More Options

Sylvia Browne’s Latest: Ghost-Written?


Joe Nickell

Skeptical Inquirer Volume 29.5, September / October 2005

Self-proclaimed psychic Sylvia Browne—who once failed to foresee her own criminal conviction (in the wake of a gold-mining venture that her strong psychic “feelings” indicated would be successful [SI, Nov./Dec. 2004])—has a new book on the market. As it happens, quite inadvertently on my part, I helped to write it.

Titled Secrets & Mysteries of the World, it is an exception to Browne’s usual practice of collaborating on a book “with” so-and-so. This time the cover simply reads, “Sylvia Browne.” (She added the e following her 1992 felony conviction and divorce from Kenzil Dalzelle Brown.)

In producing this book, she says, she augmented her “intense research” with her “psychic abilities.” (Or alleged abilities, because she continues to refuse to allow her powers to be tested by psychic investigator James Randi, who offers a million dollars to anyone who can genuinely demonstrate extrasensory phenomena.) Browne also claims assistance from “Francine,” the imaginary playmate of her childhood who is now the aging Browne’s “spirit guide” (11).

Browne says she used psychometry (psychic object-reading) at Stonehenge and got “images of people—hundreds of individuals dragging huge monoliths across a plain” (5—6). However, although she consulted a couple of Web sites regarding the Bermuda Triangle, she says it “still remains an enigma to this day” (26, 27). She had better luck with fairies, having seen one—“with wings and all!”—in Ireland (62). However, she can only say she believes in the reality of the chupacabra (a blood-sucking entity), being convinced that “it’s actually a creature from another planet that was put here for research purposes and sometimes runs amok” (90).

Regarding extraterrestrials, Browne mentions that her great-uncle, “who was psychic and worked in the old Spiritualist camps in Florida,” was “rabid about UFOs” but had never seen one. However, her Grandmother Ada once encountered an alien being, “a man dressed in all-silver clothing” and with whom she communicated telepathically. The man was tall, but otherwise looked normal. Francine points out that she and other guides have only seen aliens that are humanlike and so go undetected among us (94—96). (So much for the little big-eyed, big-headed “greys” reported by abductees.)

Browne claims that she herself has seen and talked with a tall extraterrestrial from planet “PX41,” located “beyond the Andromeda galaxy” (99). And why not? She also allegedly sees apparitions, talks to ghosts, has visions, divines past lives, makes psychic medical diagnoses, and solves crimes clairvoyantly. She has even formed her own religion, Novus Spiritus (“New Spirit”). Browne makes others with fantasy-prone personalities seem creatively challenged.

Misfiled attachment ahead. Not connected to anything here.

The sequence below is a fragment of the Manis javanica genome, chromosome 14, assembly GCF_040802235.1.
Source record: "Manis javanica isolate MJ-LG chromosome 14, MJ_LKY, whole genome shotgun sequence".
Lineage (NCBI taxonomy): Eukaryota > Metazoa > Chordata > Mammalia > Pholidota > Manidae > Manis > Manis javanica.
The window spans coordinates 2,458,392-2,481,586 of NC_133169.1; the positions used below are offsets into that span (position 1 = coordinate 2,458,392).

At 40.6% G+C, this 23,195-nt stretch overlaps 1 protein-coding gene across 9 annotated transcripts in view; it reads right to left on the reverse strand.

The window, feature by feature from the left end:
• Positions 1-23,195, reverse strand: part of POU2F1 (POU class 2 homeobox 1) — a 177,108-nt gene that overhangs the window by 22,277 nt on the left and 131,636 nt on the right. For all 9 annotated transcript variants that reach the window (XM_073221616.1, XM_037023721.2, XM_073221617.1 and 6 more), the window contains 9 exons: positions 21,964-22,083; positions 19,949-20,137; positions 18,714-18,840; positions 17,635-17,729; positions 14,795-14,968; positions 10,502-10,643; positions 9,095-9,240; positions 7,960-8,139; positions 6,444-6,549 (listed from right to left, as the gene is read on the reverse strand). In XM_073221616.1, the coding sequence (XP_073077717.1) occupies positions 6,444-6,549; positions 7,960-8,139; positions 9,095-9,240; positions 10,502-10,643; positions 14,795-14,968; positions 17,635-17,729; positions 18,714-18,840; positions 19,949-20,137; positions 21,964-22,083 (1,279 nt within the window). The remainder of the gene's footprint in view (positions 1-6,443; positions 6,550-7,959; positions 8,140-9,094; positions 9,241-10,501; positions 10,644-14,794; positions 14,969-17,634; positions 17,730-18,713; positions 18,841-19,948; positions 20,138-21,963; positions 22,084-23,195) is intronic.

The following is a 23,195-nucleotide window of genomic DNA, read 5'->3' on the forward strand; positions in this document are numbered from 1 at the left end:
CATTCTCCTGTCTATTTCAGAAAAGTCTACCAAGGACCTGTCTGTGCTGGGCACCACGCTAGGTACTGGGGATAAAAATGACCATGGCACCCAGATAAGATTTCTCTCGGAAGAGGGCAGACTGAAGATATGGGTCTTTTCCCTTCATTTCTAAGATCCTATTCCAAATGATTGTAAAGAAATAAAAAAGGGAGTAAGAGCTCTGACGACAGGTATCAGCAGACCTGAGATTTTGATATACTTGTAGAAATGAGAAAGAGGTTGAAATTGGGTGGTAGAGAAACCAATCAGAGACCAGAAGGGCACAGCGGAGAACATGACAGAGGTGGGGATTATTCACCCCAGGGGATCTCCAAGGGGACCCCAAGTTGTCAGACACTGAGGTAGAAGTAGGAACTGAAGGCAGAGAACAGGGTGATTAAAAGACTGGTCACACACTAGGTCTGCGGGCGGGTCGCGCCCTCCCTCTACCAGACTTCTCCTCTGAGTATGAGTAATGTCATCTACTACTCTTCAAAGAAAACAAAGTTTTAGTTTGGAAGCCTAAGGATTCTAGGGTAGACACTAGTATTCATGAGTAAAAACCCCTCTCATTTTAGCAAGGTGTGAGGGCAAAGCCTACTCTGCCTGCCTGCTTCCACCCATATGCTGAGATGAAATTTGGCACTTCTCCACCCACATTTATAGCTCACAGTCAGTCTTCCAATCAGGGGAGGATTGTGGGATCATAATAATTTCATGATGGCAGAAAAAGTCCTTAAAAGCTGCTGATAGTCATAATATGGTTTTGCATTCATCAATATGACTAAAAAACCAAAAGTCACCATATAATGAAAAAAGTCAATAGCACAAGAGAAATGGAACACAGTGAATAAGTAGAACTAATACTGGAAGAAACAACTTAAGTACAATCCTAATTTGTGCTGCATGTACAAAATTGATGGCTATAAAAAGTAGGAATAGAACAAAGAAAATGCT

Browne quickly dispenses with spontaneous human combustion. It is a reality, she maintains, citing Francine: “She said that SHC is caused by a buildup of phosphorous, which is highly flammable—that’s what causes the body to implode upon itself and start burning from the inside out” (164).

However, if readers will stop laughing, it is Browne’s ideas on the Shroud of Turin (the reputed burial cloth of Jesus) that interest me most. She shows some admirable skepticism, concluding: “I believe that the Shroud is a representation and not a true relic—but I don’t think that should put a dent in our Christian belief” (199). Citing a fourteenth-century bishop’s report that the image was painted, Browne writes (196):

If the Shroud were in fact painted, it would explain some image flaws that have always raised questions. For example, the hair hangs as for a standing rather than a reclining figure; the physique is unnaturally elongated (like figures in Gothic art); and the “blood” flows are unrealistically neat (instead of matting the hair, for instance, they run in rivulets on the outside of the locks). You see, real blood soaks into cloth and spreads in all directions rather than leaving picturelike images.

I found that passage intriguing since I had written (in the July/August 1998 Skeptical Inquirer, p. 21):

That the Shroud is indeed the work of a medieval artist would explain numerous image flaws. For example, the physique is unnaturally elongated (like figures in Gothic art!). Also, the hair hangs as for a standing rather than recumbent figure. . . . Everywhere the “blood” flows are unrealistically neat. Instead of matting the hair, for instance, they run in rivulets on the outside of the locks. . . . In addition, real blood soaks into cloth and spreads in all directions, rather than leaving picturelike images.

Now, the shared phrasing between Browne’s passage and mine may give new meaning to the term ghost-written. Considering the book’s lack of any reference to my article, one may wonder: Has Francine stooped to plagiarism? What does Browne know about this? Was she in a trance when she wrote it? Are there other Secrets & Mysteries of the World yet to be revealed?

Joe Nickell

Joe Nickell's photo

Joe Nickell, Ph.D., is Senior Research Fellow of the Committee for Skeptical Inquiry (CSI) and "Investigative Files" Columnist for Skeptical Inquirer. A former stage magician, private investigator, and teacher, he is author of numerous books, including Inquest on the Shroud of Turin (1998), Pen, Ink and Evidence (2003), Unsolved History (2005) and Adventures in Paranormal Investigation (2007). He has appeared in many television documentaries and has been profiled in The New Yorker and on NBC's Today Show. His personal website is at